You’ve invested your creativity, time and hard earned money in developing your product. But before you can get your product into the hands of eager customers, you’ll need to price it. Pricing is part art, part science, but here are some guidelines to get you started.
When you’re first starting out, it’s tempting to price your product according to your competitors’ prices. But working from your competitors’ line sheet doesn’t take into account what it costs to deliver your finished product into your customers’ hands.
To find the actual cost of your product you’ll need a few numbers:
Labor: What it costs to assemble your product and pay yourself. If have a staff member, their pay can go in here too. While it’s often tempting to devalue your personal labor, because you’re doing what you love, resist it. Paying yourself a fair wage lets you keep doing what you love by putting food on your table and money in your bank account.
Material: The cost of the raw materials that make up your product. This can include packaging and hang-tags.
Overhead: The cost of doing business, including rent, power, phone, internet, shipping and any other expenses you incur while doing business.
One of the easiest ways to work out your COGS is to take it monthly. Figure out your monthly labor, material and overhead expenses, and divide it by the number of products you can make in a month. It’s also wise to add in a small margin, 30% or so, to cover any extra costs you incur.
Labor + Material + Overhead = Cost of Goods Sold x 30%
As time passes, the numbers in this equation will change. Your power bill may rise, you’ll decide to rent a dedicated workspace, or you could even find a more competitive materials price. Reevaluate your pricing equation at least yearly to ensure you’re not losing money.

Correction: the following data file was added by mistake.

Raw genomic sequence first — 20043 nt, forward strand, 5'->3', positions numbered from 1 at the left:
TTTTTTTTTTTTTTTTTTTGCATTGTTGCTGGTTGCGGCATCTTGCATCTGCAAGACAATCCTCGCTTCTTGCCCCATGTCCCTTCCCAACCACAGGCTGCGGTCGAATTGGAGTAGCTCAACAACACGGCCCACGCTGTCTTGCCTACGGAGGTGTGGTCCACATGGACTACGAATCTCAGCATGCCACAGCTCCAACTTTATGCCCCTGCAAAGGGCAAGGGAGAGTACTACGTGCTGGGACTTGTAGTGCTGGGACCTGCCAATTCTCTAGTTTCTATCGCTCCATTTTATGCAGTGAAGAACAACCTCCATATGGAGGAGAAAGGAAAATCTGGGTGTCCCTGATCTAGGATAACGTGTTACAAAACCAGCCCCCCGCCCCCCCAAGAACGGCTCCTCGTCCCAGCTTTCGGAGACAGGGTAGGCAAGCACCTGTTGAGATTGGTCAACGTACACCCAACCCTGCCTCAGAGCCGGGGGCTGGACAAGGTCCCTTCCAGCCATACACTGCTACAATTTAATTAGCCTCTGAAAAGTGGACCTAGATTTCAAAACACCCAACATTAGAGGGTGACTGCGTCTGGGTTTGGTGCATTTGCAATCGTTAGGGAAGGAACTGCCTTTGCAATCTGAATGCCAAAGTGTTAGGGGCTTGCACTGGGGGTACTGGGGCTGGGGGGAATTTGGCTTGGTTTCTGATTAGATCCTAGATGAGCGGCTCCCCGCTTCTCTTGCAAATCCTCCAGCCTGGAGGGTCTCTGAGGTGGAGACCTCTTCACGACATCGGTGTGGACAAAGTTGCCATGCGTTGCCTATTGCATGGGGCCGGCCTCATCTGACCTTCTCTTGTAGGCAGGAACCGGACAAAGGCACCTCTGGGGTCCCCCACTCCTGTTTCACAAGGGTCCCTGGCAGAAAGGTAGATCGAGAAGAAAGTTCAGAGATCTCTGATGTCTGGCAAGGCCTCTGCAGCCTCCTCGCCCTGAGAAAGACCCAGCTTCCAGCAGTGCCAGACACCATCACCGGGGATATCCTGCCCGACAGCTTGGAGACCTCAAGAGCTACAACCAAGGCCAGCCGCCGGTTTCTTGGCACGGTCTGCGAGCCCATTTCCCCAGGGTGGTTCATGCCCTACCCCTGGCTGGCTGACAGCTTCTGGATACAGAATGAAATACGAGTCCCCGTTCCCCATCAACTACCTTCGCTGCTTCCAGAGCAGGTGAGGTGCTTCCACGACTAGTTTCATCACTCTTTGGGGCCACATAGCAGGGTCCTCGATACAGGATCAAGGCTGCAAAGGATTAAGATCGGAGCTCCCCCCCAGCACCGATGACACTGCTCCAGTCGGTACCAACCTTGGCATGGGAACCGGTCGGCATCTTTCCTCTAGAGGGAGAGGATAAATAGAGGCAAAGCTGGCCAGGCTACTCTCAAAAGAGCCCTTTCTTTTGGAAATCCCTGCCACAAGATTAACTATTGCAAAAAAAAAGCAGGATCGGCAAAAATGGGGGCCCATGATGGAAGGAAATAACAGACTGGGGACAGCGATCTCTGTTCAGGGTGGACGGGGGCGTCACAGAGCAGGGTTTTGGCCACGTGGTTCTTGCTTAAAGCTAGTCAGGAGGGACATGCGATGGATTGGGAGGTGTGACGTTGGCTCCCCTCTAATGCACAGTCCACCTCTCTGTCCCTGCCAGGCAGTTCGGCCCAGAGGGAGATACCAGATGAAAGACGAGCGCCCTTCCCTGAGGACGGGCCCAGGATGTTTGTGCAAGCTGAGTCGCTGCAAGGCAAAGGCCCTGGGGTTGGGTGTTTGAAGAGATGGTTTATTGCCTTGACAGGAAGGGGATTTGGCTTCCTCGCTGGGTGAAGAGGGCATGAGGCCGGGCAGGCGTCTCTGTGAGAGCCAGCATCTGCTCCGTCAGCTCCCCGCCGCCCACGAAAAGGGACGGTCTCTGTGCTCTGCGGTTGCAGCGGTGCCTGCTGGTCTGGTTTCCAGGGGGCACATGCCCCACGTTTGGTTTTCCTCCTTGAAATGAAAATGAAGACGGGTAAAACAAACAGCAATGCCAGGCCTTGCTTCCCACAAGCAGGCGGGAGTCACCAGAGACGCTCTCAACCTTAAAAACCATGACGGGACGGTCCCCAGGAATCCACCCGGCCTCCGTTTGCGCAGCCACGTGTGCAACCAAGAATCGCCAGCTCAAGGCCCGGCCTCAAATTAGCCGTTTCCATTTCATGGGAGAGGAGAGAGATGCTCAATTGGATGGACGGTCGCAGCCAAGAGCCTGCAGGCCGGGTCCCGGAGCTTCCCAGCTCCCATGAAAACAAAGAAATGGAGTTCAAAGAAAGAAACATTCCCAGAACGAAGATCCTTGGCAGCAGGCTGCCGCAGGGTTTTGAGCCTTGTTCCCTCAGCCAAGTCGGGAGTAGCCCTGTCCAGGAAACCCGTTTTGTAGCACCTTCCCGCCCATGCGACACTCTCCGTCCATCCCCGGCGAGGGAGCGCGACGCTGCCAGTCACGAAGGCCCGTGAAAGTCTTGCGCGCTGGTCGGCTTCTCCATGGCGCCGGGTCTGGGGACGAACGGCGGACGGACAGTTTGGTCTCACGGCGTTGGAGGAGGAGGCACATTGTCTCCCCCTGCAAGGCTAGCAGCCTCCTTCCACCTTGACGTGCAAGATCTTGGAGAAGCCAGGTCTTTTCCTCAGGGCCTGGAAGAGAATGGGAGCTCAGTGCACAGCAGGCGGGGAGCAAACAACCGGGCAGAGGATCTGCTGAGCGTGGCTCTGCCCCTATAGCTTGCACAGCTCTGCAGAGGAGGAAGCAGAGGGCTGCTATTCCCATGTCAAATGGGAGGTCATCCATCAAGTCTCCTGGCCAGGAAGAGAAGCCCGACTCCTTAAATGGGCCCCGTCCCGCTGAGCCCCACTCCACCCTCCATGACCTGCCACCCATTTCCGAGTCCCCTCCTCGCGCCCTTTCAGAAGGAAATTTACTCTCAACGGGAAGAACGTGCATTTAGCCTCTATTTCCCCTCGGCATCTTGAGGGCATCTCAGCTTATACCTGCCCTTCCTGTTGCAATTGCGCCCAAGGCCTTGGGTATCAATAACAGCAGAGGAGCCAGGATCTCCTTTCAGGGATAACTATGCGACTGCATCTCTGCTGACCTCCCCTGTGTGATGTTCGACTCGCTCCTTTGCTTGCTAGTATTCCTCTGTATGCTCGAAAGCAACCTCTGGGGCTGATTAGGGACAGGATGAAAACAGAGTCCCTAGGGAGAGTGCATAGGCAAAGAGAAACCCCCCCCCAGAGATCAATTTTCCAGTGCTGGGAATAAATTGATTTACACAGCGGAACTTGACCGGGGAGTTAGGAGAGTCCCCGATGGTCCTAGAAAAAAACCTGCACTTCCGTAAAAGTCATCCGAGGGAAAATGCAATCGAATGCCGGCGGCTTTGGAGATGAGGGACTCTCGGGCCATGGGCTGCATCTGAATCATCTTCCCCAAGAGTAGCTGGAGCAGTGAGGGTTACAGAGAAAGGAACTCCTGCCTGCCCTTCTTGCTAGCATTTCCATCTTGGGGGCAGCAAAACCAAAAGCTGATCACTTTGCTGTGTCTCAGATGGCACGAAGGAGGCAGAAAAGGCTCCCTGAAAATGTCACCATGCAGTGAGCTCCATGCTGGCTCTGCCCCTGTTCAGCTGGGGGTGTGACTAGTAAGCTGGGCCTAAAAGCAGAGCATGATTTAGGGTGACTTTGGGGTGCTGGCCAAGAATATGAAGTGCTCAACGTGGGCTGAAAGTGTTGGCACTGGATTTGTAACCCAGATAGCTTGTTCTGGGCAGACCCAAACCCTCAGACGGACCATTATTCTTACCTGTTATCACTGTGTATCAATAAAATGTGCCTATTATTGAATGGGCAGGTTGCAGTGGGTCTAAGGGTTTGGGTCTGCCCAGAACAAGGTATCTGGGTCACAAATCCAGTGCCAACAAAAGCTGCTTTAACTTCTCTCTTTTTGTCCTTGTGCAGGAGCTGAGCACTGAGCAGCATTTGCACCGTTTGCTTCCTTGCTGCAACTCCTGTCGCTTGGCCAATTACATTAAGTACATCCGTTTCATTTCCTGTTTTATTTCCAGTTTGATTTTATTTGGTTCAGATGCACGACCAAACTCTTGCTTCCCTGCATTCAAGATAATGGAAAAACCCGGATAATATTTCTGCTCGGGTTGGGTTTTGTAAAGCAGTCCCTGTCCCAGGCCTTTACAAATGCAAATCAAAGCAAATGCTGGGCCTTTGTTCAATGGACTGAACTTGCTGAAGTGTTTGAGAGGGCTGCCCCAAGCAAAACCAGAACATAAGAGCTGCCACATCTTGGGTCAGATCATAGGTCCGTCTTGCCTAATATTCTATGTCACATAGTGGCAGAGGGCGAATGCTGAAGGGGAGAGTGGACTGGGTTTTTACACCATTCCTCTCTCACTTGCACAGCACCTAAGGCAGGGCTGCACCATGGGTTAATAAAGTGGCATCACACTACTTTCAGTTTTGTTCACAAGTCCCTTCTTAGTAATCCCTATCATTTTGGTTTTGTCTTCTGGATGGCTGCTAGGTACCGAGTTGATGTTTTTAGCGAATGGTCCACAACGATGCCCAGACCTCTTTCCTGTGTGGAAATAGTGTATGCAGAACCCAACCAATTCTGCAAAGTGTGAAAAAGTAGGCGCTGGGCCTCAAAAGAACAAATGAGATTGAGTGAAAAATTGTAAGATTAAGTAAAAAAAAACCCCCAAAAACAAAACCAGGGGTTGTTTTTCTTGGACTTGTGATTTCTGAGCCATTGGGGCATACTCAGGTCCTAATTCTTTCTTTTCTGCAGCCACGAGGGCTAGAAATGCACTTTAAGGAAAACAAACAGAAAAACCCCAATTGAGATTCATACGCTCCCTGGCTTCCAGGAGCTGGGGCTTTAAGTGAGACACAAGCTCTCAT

Before you find your wholesale price there’s one more number to add into the equation:
Profit: This is what your business earn from your product.
Profit is often misunderstood as the money you pay yourself, but it’s actually what you will invest back into your business to help it grow by doing things like hiring staff, buying equipment or renting a workspace. Profit is key to the longevity of your business, so build it into your pricing from the beginning.
Now your equation looks like this:
Labour + Material + Overhead = COGS X 30% + Profit = Wholesale price
Now on to retail pricing. For many new companies, the most simple method is multiplying your wholesale price by 2.
Wholesale Price x 2 = Retail Price
This is the amount you’ll charge direct consumers who buy from you face-to-face, online or at a trade show. As your business grows, you’ll want to raise the number by which you multiply your wholesale price as high as 3 or 4.
As I said at the top, pricing is part art and part science. You’ll have to work with your numbers to find a price that works in your market, brings in the money you need to sustain your business, and considers the funds you’ll need to take your business to the next level.